The self proclaimed 'family favourite' brands have cut their own throat in a greedy race to the bottom, the whole point of them was consistency and best quality / taste - hence why they cost a bit more which was fair enough. But by mugging us off which shrinking portions of p1sspoor quality horsemeat, cheap additives and offering us smaller packs of pretty much the same thing as the budget brands at a higher cost is just taking the piss.

I pretty much only buy branded stuff when it's on a half price / BOGOF deal nowadays, which is every few months in one supermarket or another.

I wouldn't buy Mr Kiplings cakes at any price - truly awful.

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The squeeze is working up the chain - starting from the lack of well paid jobs, more part time, temporary, zero hours

Squeezes

-> Big Supermarkets -> Suppliers of Supermarkets e.g. Premier Foods -> Suppliers of Premier Foods and so on.

Looks like they are on thin ice ,this after Morrisons asking for extended payment periods if I was one that played the markets i would be looking at shorting

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If they were a bank they would just demand the money from the government/taxpayer. As they're not they don't have that option but it's just another sign of how the UK is economically wrecked. They have massive debt that they have to pay the bailed out bankers.

It's also a form of bail-in like used on savers in Greece.

Edited by billybong

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At least Premier will know that those that pay to stay on the list are the truly desperate and afterwards they'll be able to pressure them some more for price reductions.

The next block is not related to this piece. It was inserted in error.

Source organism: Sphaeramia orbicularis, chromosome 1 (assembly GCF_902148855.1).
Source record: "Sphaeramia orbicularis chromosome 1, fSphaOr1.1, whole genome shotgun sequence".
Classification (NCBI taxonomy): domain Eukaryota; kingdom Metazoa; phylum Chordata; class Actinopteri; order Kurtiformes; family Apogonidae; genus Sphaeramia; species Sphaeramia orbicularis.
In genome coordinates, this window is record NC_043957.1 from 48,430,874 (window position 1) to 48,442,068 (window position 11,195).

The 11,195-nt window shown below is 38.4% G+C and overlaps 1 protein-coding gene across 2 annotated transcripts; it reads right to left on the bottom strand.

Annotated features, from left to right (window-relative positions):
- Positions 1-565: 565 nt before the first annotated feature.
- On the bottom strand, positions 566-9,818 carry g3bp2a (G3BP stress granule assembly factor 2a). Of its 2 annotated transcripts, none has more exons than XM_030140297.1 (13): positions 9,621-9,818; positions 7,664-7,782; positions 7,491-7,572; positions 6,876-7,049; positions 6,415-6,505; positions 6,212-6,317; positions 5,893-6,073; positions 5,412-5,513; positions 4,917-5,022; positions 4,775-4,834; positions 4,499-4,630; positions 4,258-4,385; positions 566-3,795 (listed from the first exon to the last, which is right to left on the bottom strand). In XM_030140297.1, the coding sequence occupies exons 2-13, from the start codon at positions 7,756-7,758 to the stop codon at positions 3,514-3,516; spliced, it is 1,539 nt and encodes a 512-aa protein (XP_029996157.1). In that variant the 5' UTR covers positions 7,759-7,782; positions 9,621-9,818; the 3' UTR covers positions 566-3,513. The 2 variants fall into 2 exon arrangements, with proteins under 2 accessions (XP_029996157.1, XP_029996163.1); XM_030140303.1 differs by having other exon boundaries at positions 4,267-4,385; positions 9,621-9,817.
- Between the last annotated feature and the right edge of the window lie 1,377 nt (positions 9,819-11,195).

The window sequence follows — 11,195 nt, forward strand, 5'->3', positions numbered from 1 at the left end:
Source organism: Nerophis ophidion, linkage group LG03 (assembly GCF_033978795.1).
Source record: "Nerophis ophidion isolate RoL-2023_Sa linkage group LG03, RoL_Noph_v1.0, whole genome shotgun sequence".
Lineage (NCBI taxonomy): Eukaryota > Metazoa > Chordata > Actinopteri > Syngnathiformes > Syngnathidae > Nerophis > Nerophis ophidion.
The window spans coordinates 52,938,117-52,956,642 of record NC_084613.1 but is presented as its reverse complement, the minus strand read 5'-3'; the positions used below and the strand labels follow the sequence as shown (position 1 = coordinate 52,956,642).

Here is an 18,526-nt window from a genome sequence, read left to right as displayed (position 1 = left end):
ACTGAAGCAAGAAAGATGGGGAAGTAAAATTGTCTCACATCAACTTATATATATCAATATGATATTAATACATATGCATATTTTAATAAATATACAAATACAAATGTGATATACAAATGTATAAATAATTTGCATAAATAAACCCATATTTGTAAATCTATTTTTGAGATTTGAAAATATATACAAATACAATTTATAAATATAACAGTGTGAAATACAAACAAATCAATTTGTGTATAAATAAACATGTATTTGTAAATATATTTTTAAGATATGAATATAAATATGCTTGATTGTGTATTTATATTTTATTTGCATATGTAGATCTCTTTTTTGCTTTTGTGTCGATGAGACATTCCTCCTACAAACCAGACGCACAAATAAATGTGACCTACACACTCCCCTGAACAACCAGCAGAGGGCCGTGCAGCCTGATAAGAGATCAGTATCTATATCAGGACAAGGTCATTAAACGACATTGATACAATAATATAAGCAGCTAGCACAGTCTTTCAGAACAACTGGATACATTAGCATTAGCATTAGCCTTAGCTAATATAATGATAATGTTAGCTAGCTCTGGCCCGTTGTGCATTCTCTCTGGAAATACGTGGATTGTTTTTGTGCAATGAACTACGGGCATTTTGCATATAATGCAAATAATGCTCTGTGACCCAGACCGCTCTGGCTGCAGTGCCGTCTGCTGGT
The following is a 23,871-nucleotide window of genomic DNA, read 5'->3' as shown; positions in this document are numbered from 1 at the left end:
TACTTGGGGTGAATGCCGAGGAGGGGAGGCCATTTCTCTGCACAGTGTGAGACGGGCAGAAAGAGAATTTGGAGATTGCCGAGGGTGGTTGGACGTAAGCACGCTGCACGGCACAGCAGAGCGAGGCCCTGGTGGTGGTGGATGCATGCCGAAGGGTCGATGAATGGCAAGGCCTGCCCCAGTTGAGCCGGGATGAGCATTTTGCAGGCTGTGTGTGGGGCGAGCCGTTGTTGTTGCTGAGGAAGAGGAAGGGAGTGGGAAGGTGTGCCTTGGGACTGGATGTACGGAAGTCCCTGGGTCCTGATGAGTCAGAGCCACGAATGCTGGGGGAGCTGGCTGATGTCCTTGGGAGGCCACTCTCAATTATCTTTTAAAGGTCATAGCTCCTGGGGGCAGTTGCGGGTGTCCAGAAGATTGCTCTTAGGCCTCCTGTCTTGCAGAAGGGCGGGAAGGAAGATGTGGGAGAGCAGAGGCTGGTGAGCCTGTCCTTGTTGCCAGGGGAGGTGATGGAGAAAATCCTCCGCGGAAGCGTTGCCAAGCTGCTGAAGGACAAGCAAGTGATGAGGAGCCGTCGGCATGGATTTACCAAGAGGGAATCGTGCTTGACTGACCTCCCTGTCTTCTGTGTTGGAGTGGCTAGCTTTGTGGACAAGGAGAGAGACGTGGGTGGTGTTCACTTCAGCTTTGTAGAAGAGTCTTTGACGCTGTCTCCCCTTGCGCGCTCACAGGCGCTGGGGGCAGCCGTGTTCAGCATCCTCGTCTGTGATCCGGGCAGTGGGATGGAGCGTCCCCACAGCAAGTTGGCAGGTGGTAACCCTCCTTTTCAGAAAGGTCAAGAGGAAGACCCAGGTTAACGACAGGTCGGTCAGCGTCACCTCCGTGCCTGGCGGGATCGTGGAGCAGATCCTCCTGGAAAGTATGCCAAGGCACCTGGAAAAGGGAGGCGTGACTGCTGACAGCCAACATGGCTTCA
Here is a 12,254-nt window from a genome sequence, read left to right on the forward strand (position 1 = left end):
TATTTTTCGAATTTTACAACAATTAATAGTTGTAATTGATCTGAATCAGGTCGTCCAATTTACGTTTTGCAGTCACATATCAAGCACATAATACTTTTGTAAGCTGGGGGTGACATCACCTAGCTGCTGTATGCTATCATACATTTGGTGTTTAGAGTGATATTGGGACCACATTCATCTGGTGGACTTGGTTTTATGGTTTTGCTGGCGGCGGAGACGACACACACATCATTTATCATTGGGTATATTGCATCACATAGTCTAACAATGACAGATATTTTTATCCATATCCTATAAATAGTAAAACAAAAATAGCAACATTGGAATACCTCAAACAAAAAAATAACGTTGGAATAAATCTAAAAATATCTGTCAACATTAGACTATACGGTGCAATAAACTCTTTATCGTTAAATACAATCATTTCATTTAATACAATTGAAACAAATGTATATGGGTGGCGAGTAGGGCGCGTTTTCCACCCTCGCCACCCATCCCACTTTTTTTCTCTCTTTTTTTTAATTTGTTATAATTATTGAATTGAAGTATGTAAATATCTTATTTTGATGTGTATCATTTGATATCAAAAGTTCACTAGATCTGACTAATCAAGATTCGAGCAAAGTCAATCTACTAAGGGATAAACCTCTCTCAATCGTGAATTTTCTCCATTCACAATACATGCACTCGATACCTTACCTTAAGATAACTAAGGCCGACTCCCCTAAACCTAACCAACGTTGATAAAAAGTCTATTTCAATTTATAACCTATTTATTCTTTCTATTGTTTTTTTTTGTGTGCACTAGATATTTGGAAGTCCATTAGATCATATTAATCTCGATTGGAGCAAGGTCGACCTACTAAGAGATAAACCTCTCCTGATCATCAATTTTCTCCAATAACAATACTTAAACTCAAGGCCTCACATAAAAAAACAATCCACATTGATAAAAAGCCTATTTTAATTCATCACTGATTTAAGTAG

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They'll probably be rolling the idea out to employees next.

Good idea! All job candidates can buy a zero hours contract - then maybe they'll call you and maybe not.

This calls for an app. "ShiftApp" - the employer sends a message saying there are some shifts going and the N lowest bidders get called in. The app could let you bid on future shifts, continually lowering your price until you get the work.

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This reeks of desperation, naked corruption or both.

I agree. In the unlikely event that Lidl or Aldi have these brands I will avoid them. I do not like my money going to racketeers or gangsters.

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I bake a fair bit of bread and McDougalls bread flour does not give any better results than non branded strong flour....the only difference is the hike in the price...cooking sauces are only a tin of chopped tomatoes with a few herbs or spices added to it....who buys any of this stuff? ;)

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I bake a fair bit of bread and McDougalls bread flour does not give any better results than non branded strong flour....the only difference is the hike in the price...cooking sauces are only a tin of chopped tomatoes with a few herbs or spices added to it....who buys any of this stuff? ;)

True, but where would we be without Smash? (let's ask the Martians ...)

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True, but where would we be without Smash? (let's ask the Martians ...)

:) Excellent timing. That advert always brings a smile.

What would their response be to the Autumn Statement. There's many a time when the Martian laugh just by itself would have come in useful.

Edited by billybong